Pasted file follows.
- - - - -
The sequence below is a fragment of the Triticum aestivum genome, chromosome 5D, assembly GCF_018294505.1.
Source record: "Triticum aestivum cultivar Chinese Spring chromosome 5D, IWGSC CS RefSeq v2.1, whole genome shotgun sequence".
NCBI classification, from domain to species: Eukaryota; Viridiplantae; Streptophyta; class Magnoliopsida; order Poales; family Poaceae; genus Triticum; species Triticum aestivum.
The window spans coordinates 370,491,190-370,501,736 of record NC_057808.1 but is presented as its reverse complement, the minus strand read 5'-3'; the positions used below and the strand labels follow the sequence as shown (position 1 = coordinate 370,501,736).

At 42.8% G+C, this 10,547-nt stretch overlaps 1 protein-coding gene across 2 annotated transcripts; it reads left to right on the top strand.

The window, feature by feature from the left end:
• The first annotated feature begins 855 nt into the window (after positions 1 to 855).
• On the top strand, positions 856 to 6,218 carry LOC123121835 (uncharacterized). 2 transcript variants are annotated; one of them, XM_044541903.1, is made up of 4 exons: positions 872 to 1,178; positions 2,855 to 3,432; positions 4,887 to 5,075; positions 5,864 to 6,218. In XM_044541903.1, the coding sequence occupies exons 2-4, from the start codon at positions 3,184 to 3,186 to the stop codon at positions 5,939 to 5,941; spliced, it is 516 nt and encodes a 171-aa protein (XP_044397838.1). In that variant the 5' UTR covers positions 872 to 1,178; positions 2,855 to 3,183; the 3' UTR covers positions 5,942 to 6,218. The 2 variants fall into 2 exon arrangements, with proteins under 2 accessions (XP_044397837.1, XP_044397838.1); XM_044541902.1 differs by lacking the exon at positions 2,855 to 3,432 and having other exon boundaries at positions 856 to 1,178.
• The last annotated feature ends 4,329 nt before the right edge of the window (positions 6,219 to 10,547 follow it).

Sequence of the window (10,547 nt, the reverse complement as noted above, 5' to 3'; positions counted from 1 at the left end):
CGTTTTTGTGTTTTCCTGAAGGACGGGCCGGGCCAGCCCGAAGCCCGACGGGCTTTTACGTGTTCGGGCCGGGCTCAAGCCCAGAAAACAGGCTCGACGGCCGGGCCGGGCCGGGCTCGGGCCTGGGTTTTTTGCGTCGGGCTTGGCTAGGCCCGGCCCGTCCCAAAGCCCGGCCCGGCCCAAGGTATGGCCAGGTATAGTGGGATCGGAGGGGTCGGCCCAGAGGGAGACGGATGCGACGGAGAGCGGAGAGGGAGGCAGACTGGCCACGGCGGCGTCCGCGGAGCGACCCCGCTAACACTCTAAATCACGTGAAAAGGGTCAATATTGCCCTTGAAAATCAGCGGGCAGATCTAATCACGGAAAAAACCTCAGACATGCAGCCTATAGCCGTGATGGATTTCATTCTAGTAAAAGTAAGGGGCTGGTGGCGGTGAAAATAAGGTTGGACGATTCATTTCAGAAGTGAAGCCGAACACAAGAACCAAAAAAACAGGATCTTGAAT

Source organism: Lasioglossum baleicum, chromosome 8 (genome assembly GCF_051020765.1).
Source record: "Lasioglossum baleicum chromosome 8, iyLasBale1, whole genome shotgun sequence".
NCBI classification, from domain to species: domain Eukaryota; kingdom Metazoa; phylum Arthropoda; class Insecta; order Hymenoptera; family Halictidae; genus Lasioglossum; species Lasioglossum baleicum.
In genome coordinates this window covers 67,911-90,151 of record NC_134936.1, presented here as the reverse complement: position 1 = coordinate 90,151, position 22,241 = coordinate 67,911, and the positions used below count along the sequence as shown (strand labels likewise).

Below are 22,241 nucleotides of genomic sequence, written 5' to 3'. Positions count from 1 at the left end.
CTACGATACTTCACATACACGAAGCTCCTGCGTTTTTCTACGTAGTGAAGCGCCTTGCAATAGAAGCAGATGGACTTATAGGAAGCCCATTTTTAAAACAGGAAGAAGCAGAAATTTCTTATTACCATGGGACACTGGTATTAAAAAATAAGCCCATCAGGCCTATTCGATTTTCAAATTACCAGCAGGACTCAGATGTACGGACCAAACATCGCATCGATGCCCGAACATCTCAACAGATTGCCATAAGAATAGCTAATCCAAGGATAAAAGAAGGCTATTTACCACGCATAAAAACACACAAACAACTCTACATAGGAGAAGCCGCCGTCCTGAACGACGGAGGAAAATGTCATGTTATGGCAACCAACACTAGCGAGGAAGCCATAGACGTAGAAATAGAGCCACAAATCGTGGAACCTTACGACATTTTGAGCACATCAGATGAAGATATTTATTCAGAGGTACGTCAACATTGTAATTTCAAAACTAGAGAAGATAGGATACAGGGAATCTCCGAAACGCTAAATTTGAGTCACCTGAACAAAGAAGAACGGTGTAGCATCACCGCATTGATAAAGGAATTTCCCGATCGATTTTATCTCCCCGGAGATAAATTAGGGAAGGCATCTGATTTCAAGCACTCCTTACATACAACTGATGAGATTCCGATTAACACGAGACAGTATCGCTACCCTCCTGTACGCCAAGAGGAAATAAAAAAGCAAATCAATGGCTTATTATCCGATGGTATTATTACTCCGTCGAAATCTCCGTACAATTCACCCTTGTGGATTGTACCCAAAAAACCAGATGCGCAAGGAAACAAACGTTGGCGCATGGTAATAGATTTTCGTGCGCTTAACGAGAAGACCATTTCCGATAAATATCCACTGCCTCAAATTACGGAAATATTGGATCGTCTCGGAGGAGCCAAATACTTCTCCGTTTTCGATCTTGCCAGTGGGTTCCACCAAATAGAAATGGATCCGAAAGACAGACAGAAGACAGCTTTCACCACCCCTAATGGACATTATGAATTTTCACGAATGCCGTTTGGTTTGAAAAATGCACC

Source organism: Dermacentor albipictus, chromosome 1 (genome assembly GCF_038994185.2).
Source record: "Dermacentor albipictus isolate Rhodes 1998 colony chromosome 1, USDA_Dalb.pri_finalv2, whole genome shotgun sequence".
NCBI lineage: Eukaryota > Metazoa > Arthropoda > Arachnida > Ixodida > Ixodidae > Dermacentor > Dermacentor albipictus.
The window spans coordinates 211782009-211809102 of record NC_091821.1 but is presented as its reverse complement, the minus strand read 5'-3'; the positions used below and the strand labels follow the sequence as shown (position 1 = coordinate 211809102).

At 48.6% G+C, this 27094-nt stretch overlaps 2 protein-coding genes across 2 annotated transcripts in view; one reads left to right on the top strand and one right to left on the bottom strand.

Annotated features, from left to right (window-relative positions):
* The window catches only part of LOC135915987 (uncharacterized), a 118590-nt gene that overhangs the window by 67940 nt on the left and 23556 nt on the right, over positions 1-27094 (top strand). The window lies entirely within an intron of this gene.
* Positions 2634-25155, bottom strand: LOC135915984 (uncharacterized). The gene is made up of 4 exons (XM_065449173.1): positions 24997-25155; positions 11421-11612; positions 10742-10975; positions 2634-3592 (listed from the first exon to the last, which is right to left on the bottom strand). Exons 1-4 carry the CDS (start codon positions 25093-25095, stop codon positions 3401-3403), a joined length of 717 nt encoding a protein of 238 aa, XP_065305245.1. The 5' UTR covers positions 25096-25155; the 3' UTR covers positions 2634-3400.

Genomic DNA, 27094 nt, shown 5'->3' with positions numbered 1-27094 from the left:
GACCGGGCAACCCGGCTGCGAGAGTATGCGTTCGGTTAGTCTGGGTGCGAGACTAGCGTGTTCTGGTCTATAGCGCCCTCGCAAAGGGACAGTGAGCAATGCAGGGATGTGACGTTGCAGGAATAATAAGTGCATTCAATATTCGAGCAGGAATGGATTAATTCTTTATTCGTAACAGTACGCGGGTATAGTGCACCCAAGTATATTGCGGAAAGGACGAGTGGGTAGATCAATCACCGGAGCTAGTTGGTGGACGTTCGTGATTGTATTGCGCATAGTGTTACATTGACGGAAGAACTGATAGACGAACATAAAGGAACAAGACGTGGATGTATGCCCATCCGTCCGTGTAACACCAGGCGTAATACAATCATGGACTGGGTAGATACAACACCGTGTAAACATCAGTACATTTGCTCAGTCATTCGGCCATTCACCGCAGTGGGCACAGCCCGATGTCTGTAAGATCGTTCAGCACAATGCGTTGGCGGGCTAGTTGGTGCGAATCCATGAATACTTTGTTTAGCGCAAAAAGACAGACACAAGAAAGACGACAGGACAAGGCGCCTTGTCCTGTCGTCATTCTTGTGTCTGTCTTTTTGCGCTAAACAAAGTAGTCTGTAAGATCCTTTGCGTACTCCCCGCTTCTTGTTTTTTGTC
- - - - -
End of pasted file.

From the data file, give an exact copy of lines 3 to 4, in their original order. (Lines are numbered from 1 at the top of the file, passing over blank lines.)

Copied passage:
NCBI classification, from domain to species: Eukaryota; Viridiplantae; Streptophyta; class Magnoliopsida; order Poales; family Poaceae; genus Triticum; species Triticum aestivum.
The window spans coordinates 370,491,190-370,501,736 of record NC_057808.1 but is presented as its reverse complement, the minus strand read 5'-3'; the positions used below and the strand labels follow the sequence as shown (position 1 = coordinate 370,501,736).